2. Meditation

Used for centuries by Buddhist monks, meditation is a proven technique for relaxing your brain and staying worry-free. Countless studies have confirmed the positive effects meditation has on brain health.

Most people think they do not have time to meditate, but this is because they envision having to go somewhere and sit for a lengthy period.

You can successfully meditate right where you are sitting. You may not think you have the time, but would thirty seconds right now really hurt anyone?

Just close your eyes and focus on your breathing only. This is a perfect way to start incorporating meditation into your life. When thoughts pop into your head, you just refocus yourself back to your breathing. The more you practice, the easier it gets. And the more your brain learns to relax.

Of course, our environments are filled with stress. You help yourself and your brain by keeping all your sources of stress away whenever you can. When you can’t avoid them, you meditate through them.

When you can pull yourself mentally away from what is going on and truly relax your mind, the health of your brain improves. You can prevent the development of mental health diseases.

3. Exercise

When your brain senses danger, your body is activated into a natural response known as the “fight or flight” response. This is done so you can physically escape any danger. Your body releases adrenaline when you are in a life-threatening situation to help you.

Worry or fear causes the same reaction because your brain cannot tell the difference between a physical and imagined threat.

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Exercising is a wonderful way to reduce the physical symptoms of anxiety that come from the surge of adrenaline. While meditation can calm your mind, exercise calms your body.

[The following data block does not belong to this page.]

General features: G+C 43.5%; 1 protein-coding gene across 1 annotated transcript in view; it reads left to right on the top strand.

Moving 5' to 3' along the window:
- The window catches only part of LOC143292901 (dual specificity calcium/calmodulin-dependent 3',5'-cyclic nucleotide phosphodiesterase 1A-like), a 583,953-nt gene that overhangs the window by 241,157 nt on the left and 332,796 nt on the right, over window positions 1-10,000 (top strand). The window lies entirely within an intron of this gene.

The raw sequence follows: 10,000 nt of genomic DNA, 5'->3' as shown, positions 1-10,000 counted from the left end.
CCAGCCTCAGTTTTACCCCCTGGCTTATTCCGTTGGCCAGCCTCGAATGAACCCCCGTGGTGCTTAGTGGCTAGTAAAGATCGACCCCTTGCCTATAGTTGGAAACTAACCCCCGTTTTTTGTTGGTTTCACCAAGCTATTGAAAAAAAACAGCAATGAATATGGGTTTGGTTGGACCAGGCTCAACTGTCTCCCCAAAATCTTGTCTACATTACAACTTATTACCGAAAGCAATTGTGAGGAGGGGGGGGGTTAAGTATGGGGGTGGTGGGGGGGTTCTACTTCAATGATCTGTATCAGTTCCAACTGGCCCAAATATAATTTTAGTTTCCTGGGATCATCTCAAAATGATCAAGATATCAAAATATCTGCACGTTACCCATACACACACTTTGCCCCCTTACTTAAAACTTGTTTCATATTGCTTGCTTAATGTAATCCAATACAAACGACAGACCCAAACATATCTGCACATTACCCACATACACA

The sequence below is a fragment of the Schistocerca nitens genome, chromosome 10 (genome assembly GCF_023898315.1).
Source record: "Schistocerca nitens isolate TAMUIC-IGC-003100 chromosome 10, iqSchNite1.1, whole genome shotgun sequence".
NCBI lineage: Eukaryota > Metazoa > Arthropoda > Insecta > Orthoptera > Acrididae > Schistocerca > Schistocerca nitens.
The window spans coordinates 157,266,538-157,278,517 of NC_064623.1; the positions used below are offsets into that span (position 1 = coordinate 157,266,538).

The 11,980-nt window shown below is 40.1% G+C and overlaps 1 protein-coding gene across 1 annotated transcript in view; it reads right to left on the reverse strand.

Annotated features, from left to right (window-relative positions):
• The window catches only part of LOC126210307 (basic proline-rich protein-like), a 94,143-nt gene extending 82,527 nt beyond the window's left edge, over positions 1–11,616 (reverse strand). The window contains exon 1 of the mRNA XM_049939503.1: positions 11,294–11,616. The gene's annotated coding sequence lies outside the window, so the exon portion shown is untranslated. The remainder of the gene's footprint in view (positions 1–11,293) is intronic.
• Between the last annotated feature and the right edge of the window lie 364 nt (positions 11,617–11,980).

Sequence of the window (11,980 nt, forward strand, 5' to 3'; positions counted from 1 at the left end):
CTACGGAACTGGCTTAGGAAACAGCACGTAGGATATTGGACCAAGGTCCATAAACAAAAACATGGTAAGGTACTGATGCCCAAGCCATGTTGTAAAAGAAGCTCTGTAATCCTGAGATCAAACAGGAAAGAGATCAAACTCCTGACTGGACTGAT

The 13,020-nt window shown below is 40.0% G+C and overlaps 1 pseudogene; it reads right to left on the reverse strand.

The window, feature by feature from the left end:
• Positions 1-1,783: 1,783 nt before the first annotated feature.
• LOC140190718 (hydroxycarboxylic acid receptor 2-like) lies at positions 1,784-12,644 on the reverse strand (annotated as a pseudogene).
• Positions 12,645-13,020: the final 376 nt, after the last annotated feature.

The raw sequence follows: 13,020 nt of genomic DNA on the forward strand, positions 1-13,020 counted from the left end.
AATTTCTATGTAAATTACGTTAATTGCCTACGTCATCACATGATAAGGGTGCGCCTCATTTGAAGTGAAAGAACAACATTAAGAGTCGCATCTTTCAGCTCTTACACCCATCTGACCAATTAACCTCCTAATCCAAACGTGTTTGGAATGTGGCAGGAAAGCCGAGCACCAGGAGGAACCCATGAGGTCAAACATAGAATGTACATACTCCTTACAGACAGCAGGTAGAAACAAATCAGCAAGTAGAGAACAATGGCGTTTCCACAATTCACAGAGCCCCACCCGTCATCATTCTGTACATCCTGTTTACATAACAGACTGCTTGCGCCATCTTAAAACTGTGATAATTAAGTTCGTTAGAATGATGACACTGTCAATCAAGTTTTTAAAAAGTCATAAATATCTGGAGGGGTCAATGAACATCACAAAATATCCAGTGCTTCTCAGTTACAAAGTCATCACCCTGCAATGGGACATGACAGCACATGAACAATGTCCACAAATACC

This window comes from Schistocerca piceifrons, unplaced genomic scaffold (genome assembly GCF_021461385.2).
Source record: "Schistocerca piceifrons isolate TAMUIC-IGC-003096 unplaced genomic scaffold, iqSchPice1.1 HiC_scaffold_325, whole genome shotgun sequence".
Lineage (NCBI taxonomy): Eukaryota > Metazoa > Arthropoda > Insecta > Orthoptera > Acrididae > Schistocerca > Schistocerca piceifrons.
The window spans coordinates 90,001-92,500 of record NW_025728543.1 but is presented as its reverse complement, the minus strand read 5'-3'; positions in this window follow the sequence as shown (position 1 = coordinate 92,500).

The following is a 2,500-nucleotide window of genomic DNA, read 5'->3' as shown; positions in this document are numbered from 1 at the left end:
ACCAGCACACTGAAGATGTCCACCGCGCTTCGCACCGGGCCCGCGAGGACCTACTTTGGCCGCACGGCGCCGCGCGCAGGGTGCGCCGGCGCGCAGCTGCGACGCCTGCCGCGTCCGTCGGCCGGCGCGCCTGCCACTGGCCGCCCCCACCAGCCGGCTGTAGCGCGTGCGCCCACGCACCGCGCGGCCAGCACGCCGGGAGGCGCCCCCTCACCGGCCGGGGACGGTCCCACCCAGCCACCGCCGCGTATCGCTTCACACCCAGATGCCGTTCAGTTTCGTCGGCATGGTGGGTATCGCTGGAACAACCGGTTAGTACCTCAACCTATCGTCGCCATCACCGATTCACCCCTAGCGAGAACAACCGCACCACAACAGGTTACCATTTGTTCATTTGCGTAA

When your body no longer feels the physical symptoms of stress, your mind learns that there is no reason to worry. It can retreat from a state of increased arousal.

A regular exercise routine helps your body experience a positive use of adrenaline so that it can better handle the ones associated with worry.

Your heart rate increases, as does shallow breathing, when you are anxious or worried. Exercise helps to reduce both.

You can also reduce your blood pressure which increases in response to stress and can also contribute to stress. Sometimes you will not even know the cause for your worry, and this is when an exercise is a great tool.

Step away for a moment and go for a walk, enjoying what is around you. Whatever was troubling you will fade away from your brain’s focus, allowing you to relax.

The Bottom Line

As natural as worrying comes to us, it is something that can easily get out of control. When this happens, your brain is not able to function at optimal levels, putting your mental and physical health at risk.

Trying these simple techniques can reduce the amount of time you spend worrying and improve brain health. Just think of all that you can achieve when your brain is freed up from worrying.